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Feldspar Gemstone Information

Feldspar is derived from the German words for field (feld) and split (splaten). It is a group of minerals that occurs in various colours, some with alluring optical effects.

Although most varieties are opaque and are cut en cabochon, labradorite and orthoclase varieties also occur as transparent stones and are faceted.

Oregon Sunstone, a transparent variety of labradorite, is the state gemstone of Oregon in the United States of America. The colour of Oregon Sunstone ranges from yellow and orange, to a rich deep red.

Another variety of feldspar known simply as 'Sunstone' is an aventurine feldspar (oligoclase). This variety is an opaque orange to brown stone with an attractive spangled or glittering effect.

Individual feldspar varieties are found in many areas of the world. Major sources for the feldspar group are Madagascar and the USA.

Physical Properties

Stone type:

Feldspars are a group of minerals that occur in two main subgroups. The varieties in each subgroup are as follows:

Alkali feldspars: Amazonite, Moonstone and Orthoclase varieties.

Plagioclase feldspars: Labradorite and Sunstone varieties.

Amazonite is a green to blue-green coloured stone similar to jade, it takes it's name from the Amazon river, although the Amazon is not a source location. Specimens can be a richly coloured bright green.

Moonstone has a sheen and displays an opalescent light effect that seems to move over the surface of the stone. This is called adularescence and resembles moonlight in a bluish-white colour. Some moonstones also show chatoyancy when cut en-cabochon.

Orthoclase is derived from Greek meaning "break straight" and refers to the gemstones cleavage, being perfect in one direction and good in another. The cleavages directions are 90 degrees apart.

Orthoclase is a pale yellow or champagne coloured stone and is normally transparent.

Labradorite named after Labrador in Canada, has a play of colour effect known as schiller that shows metallic colours of blue, green or golden yellow. The effect is also known as labradorescence. Rainbow labradorite is a highly translucent variety that can shows the full colour spectrum, when viewing the stone from different directions.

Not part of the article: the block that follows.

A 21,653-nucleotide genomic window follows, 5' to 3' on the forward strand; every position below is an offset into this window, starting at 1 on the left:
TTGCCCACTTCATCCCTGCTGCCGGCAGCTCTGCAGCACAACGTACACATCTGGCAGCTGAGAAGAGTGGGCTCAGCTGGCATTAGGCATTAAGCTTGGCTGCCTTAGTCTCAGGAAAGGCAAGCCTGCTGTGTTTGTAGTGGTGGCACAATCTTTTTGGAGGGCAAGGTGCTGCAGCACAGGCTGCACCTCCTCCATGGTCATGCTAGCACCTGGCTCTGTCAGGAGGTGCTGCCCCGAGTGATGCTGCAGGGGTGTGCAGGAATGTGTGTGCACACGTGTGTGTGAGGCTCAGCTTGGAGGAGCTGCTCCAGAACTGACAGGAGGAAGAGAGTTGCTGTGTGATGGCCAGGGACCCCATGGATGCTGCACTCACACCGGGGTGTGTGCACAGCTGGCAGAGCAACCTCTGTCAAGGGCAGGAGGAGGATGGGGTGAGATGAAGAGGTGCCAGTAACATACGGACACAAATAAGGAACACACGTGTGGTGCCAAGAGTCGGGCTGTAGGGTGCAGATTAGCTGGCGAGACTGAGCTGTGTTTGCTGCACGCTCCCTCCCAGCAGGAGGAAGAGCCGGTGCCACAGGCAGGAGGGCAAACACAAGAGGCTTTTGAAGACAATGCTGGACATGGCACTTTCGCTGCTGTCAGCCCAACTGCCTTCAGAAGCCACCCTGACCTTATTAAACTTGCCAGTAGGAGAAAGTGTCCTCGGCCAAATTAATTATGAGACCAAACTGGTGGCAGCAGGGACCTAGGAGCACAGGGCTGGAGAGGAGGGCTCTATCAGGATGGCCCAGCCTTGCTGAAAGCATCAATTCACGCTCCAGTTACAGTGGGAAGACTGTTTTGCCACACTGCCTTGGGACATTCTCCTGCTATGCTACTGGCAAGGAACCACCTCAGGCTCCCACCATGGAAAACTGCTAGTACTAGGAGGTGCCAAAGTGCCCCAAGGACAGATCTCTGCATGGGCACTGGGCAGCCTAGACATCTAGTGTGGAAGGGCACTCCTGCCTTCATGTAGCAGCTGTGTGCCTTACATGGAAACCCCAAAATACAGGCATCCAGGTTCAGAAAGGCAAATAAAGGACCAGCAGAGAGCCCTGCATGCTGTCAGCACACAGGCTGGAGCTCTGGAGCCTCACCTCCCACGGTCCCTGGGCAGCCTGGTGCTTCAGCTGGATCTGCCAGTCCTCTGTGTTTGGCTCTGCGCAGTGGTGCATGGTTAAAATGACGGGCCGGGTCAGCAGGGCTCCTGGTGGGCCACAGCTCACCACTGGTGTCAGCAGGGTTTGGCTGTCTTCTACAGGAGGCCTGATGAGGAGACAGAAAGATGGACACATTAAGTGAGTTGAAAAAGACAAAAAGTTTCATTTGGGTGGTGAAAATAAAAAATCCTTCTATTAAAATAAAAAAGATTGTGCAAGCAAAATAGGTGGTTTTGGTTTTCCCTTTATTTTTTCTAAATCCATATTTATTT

Sunstone is an translucent to opaque variety of feldspar also named adventurine feldspar (oligoclase), as it resembles adventurine quartz.  The colour is orange to red-brown and has a glittering or sparkling effect in red and gold colours.

Crystal System:
Monoclinic: moonstone and orthorclase.
Triclinic: amazonite, labradorite and sunstone.
Chemical Composition:
Alkali feldspars: Potassium sodium aluminium silicate
Plagioclase feldspars: Sodium calcium aluminium silicate.
Colour:

Amazonite: Green to blue-green, may have white streaks.

Moonstone: Colourless, white, yellow, green, orange and shades of brown and grey. The optical effect shown by moonstone may give highly desirable blue colours.

Orthoclase: Pale yellow colours.

Labradorite: Colourless, yellow, blue-grey to black, with a play of colour effect.

Sunstone: Colourless, orange and red-brown, with a red, green or blue glitter effect.

Lustre:
Vitreous.
Pleochroism:

None in most varieties. May be weak in adventurine (sunstone).

Oregon sunstone (a labradorite variety) may show red to yellow colours and green.

Dispersion:
Low.
Hardness:
6 on the Mohs' scale of hardness.
Toughness:
Poor.
Cleavage:
Perfect in one direction and good perpendicular to this direction.
Density in gm/cc:
Alkali feldpar: 2.56 to 2.60
Plaglioclase feldspar: 2.60 to 2.75
Double refraction:
0.004 to 0.009
Refractive index:
Alkali feldpar: 1.52 to 1.54
Plagioclase feldspar: 1.53 to 1.57

Common Treatments

Amazonite may be waxed or oiled, the rest of the feldspar group is not normally treated.


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